Tuesday, October 16, 2012

Obama Finds His Stride

The turning point in the second debate tonight came when Mitt Romney suggested that President Obama did not characterize the attack on the U.S. consulate in Benghazi as a terror attack until 14 days after the extremists had infiltrated the compound and killed Ambassador Christopher Stevens and three other Americans.

This was after Obama had asserted that he had gone to the Rose Garden the day after attack to say “this was an act of terror.”

“Get the transcript,” the President said. In fact, moderator Candy Crowley of CNN had to interject, “He did in fact, sir,” addressing Romney.

“Can you say that a little louder, Candy?” requested the President.

(Here's what the President said in the Rose Garden on September 12: "No acts of terror will ever shake the resolve of this great nation, alter that character, or eclipse the light of the values that we stand for. Today we mourn four more Americans who represent the very best of the United States of America. We will not waver in our commitment to see that justice is done for this terrible act. And make no mistake, justice will be done.")
As the Nassau audience applaued, the wind went out of Romney’s sail. A stern Obama also scored huge points when he came down hard on Romney’s insinuations that the President had used the Benghazi attack for political advantage.  “The suggestion that anybody in my team, whether the secretary of state, our U.N. ambassador, anybody on my team would play politics or mislead when we’ve lost four of our own, Governor, is offensive.  That’s not what we do. That’s not what I do as president, that’s not what I do as commander-in-chief.”

Finally we got to see the Obama we wanted to see in the first debate. He was assertive without being overbearing. He looked directly at his challenger and dissected Romney's arguments with the precision of a surgeon. While Romney tried to distance himself from former president Bush, Obama also scored points by portraying a humane and competent Bush.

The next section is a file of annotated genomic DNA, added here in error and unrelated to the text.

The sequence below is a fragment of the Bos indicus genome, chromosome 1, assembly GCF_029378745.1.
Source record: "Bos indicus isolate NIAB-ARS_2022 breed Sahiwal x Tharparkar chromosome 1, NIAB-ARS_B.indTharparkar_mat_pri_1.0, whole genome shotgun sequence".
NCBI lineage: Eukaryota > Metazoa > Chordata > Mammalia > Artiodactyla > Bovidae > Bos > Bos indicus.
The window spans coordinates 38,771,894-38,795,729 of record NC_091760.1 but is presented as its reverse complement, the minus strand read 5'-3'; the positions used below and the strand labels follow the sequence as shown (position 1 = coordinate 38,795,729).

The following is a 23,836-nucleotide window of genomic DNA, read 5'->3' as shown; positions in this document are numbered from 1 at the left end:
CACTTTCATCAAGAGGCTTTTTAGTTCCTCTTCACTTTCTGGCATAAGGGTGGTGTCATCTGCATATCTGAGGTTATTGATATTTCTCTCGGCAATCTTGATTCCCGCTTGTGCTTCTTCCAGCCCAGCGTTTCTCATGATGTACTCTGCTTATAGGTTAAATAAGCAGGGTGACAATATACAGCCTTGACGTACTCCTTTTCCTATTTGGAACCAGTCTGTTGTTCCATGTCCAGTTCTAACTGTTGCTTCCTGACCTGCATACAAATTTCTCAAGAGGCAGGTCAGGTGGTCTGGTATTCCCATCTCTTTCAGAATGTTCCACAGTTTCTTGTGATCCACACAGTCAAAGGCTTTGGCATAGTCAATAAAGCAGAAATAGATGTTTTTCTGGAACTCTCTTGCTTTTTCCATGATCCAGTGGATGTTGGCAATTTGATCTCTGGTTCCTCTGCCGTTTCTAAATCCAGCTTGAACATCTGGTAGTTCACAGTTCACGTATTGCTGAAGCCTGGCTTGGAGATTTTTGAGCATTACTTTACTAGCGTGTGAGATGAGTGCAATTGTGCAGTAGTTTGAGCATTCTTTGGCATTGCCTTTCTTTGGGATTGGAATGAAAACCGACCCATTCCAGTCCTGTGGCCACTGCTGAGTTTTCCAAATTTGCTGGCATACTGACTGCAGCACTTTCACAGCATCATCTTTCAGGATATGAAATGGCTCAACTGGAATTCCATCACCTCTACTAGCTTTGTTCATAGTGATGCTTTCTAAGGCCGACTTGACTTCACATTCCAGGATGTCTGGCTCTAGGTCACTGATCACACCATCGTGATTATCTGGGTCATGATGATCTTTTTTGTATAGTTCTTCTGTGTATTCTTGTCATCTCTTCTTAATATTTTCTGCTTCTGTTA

President Obama regained his stride after his inexplicably poor performance in the first debate. If all’s well that ends well, then a similar feisty and passionate performance in the third and final debate this coming Monday should boost Obama’s chances.

In California’s liberal Silicon Valley today, I saw two cars sporting the same bumper sticker: “I was anti-Obama before it was cool.”

The anti-Obama crowd will never be placated but the main question is: Was Obama able to  regain some of the undecided voters who were beginning to lean toward Romney after the President's debacle in Denver? Most certainly.

If the Benghazi moment was the highlight of the debate, a close second was Obama's closing statement in which he was able to nail Romney's cruel "47%" comment. The President said: "I believe Governor Romney is a good man. Loves his family, cares about his faith. But I also believe that when he said behind closed doors that 47 percent of the country considered themselves victims who refuse personal responsibility, think about who he was talking about. Folks on Social Security who’ve worked all their lives. Veterans who’ve sacrificed for this country. Students who are out there trying to hopefully advance their own dreams, but also this country’s dreams. Soldiers who are overseas fighting for us right now. People who are working hard every day, paying payroll tax, gas taxes, but don’t make enough income.And I want to fight for them. That’s what I’ve been doing for the last four years. Because if they succeed, I believe the country succeeds."
An intriguing Presidential election is coming our way on November 6. It will be a fight to the finish and it will be close. But good sense will ultimately prevail and it is likely that Americans will reward President Obama with a second term. Only one request, Mr. President: Make the third and final debate with Mitt Romney as interesting and feisty and passionate as this one!

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